How Allergan plc Lost $4 Billion in Q3 and Still Performed Quite Well

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Allergan (NYSE: AGN) experienced a miserable third quarter -- even before any financial results from the quarter were known. The pharma stock fell nearly 16% during the quarter, after rising by the same amount thus far in 2017 up to that point. Allergan's woes continued in October.

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The dismal stock performance stemmed in large part from concerns about eye drug Restasis. Sales for the drug slipped in the second quarter, but even worse, a federal district court ruled that Allergan's patents for Restasis were invalid. 

But while Allergan stock fared poorly during the third quarter, the company's business actually performed quite well. Allergan announced its third-quarter results prior to the market open on Wednesday. Here are the highlights.

By the numbers

Allergan reported third-quarter revenue of $4.03 billion. This reflected an increase of 11.4% over the prior-year period. It also met the consensus analysts' revenue estimate for the third quarter.

The company's bottom-line performance looked great or horrible, depending on which numbers you choose. Allergan reported a third-quarter GAAP loss of $4.02 billion. That was much worse than the $266.4 million net loss posted in the same period last year.

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However, adjusting for special items made a huge difference. Allergan reported non-GAAP adjusted earnings per share of $4.15, up 25% year over year. This result also easily topped the average analysts' earnings estimate of $4.06 per share.

Behind the numbers

Allergan's solid revenue growth stemmed in large part from acquisitions. Regenerative medicines Alloderm and Strattice, picked up with Allergan's acquisition of LifeCell, added $113.7 million in sales during the third quarter. CoolSculpting, gained through the purchase earlier this year of Zeltiq Aesthetics, contributed another $83.4 million in revenue. These acquisitions accounted for nearly 73% of Allergan's total year-over-year revenue gains during the third quarter.

There were other bright spots driving revenue higher, though. Botox stands at the top of the list. Cosmetic sales for Botox increased 8.7% over the prior-year period to $189.7 million. Sales for therapeutic use of the drug grew to $352.1 million in the third quarter, a 15.2% year-over-year jump, helped by strong demand in the chronic migraine and adult spasticity indications.

But what about that big difference between Allergan's GAAP and non-GAAP bottom-line numbers? It resulted primarily from a whopping $3.2 billion impairment charge related to the federal court's invalidation of patents for Restasis. Allergan also recorded impairment charges for other assets, most notably a $646 million impairment for Aczone as a result of erosion in the acne market.  

Another impairment hurt Allergan in the third quarter, but it wasn't just a one-time item that could be adjusted away. Allergan wrote down $1.3 billion due to the huge plunge in Teva Pharmaceutical's (NYSE: TEVA) share price. When Allergan solid its Actavis Generics business to Teva last year, part of the payment was in Teva stock. Allergan was required to hold on to the shares for at least one year, which has turned out to be a painful contract stipulation as Teva's share price has dropped more than 60% so far in 2017.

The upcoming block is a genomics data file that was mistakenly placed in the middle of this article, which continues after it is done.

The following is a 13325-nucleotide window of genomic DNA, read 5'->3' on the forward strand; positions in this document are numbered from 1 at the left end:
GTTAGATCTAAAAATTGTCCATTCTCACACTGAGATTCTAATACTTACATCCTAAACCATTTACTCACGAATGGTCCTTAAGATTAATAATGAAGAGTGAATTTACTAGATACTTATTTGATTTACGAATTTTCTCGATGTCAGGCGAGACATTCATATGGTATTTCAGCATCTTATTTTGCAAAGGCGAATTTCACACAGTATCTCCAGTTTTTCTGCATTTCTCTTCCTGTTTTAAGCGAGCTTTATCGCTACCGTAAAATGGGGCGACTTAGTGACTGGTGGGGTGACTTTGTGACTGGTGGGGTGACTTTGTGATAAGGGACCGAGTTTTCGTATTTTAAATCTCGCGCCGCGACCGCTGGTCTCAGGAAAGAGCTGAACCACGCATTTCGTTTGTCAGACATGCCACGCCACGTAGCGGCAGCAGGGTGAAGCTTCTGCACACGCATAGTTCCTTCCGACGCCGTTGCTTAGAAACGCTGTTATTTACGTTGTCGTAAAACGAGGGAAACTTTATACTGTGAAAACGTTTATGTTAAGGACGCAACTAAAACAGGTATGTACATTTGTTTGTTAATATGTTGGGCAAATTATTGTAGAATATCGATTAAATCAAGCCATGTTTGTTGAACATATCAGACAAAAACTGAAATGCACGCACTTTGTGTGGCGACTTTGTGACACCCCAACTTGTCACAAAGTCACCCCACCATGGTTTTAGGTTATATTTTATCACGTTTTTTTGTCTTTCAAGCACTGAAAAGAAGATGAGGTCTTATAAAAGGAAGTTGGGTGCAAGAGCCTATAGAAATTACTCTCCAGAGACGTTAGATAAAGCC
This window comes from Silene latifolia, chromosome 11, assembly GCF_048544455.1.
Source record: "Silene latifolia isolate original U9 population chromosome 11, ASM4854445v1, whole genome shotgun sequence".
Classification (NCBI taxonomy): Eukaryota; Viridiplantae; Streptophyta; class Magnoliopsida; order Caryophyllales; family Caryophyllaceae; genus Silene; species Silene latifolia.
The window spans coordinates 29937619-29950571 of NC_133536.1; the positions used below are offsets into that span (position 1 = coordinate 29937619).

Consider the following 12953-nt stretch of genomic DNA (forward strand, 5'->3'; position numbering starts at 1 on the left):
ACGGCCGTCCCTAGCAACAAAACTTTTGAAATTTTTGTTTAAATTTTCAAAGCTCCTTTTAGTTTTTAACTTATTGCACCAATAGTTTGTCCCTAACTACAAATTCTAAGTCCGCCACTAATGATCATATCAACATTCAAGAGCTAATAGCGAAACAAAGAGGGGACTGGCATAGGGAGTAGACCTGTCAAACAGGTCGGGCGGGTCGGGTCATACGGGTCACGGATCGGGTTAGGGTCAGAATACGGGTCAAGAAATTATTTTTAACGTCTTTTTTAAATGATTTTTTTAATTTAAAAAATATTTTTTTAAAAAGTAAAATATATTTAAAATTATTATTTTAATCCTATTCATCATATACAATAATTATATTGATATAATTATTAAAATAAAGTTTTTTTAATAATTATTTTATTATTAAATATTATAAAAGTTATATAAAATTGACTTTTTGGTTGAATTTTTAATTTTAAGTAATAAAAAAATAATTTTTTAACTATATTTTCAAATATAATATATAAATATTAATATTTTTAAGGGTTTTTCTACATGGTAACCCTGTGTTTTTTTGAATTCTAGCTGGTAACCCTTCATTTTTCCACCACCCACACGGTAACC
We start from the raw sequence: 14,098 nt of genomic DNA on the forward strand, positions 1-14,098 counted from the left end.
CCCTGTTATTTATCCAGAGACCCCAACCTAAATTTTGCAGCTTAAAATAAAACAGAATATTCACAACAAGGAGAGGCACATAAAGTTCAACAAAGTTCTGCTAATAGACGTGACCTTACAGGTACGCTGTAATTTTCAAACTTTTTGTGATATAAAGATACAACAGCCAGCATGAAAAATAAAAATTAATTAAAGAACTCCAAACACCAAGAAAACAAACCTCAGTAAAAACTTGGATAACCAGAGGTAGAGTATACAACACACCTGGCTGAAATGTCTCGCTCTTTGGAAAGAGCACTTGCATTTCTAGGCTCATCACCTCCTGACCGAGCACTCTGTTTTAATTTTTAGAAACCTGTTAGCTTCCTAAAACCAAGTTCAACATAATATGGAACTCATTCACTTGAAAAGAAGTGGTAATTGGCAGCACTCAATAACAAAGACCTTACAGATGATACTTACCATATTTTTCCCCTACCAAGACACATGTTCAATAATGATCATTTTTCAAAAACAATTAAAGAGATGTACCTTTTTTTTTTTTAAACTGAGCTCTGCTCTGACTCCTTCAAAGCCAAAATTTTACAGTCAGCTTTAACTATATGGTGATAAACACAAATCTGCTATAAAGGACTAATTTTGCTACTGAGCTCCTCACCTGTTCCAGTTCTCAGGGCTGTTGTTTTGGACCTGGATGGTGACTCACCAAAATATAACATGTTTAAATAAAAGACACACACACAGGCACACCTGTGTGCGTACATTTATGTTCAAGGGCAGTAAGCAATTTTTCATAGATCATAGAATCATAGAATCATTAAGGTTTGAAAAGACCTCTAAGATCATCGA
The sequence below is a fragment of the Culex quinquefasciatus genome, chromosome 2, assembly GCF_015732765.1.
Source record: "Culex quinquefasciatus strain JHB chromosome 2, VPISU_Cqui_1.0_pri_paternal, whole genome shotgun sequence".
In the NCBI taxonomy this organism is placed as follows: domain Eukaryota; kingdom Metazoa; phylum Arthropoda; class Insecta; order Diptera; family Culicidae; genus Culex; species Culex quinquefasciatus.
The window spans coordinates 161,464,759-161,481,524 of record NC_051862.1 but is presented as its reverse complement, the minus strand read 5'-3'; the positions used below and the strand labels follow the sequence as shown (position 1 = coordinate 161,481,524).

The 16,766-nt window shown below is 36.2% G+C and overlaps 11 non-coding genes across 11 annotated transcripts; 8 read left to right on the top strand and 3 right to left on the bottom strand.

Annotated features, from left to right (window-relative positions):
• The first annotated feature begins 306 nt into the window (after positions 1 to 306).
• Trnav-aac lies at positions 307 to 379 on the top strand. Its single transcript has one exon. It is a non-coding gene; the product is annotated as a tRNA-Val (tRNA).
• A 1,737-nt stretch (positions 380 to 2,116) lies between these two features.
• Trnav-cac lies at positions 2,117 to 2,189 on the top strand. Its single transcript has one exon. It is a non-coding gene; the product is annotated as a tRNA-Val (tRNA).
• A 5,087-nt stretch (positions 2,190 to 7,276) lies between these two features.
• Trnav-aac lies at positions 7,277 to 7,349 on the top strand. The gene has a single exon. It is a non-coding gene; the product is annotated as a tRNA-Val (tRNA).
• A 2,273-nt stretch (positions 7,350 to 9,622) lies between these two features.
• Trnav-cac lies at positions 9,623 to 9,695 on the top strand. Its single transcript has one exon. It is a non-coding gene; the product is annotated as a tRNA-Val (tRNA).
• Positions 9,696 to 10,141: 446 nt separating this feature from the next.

Looking ahead

Allergan now expects 2017 will be a little better than originally thought. The company increased the low end of its full-year adjusted earnings guidance to $16.15 per share from $16.05 per share. Allergan kept the top end of its 2017 adjusted earnings guidance range at $16.45. It also narrowed its full-year revenue guidance to between $15.875 billion and $16.025 billion. Previously, Allergan projected full-year revenue of between $15.85 billion and $16.05 billion.

The huge question mark hanging over Allergan, though, relates to the patent invalidation for Restasis. Allergan's creative move to find a patent loophole by selling rights to the drug to the Saint Regis Mohawk Tribe is meaningless in the face of the court decision.

Allergan has appealed the decision and maintains it has a strong case. CEO Brett Saunders said, "If a generic product enters the market, Allergan is ready to mitigate that impact by growing our base business, reducing costs and deploying our balance sheet." Of course, the drugmaker would probably try to do all three things regardless of what happens. 

Despite its challenges, I still think buying Allergan should pay off over the long run. Getting rid of its toxic Teva stock should jettison one anchor holding Allergan back. New product launches should also help. And if Allergan wins its appeal for Restasis, the stock could truly soar. 

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Keith Speights has no position in any of the stocks mentioned. The Motley Fool has no position in any of the stocks mentioned. The Motley Fool has a disclosure policy.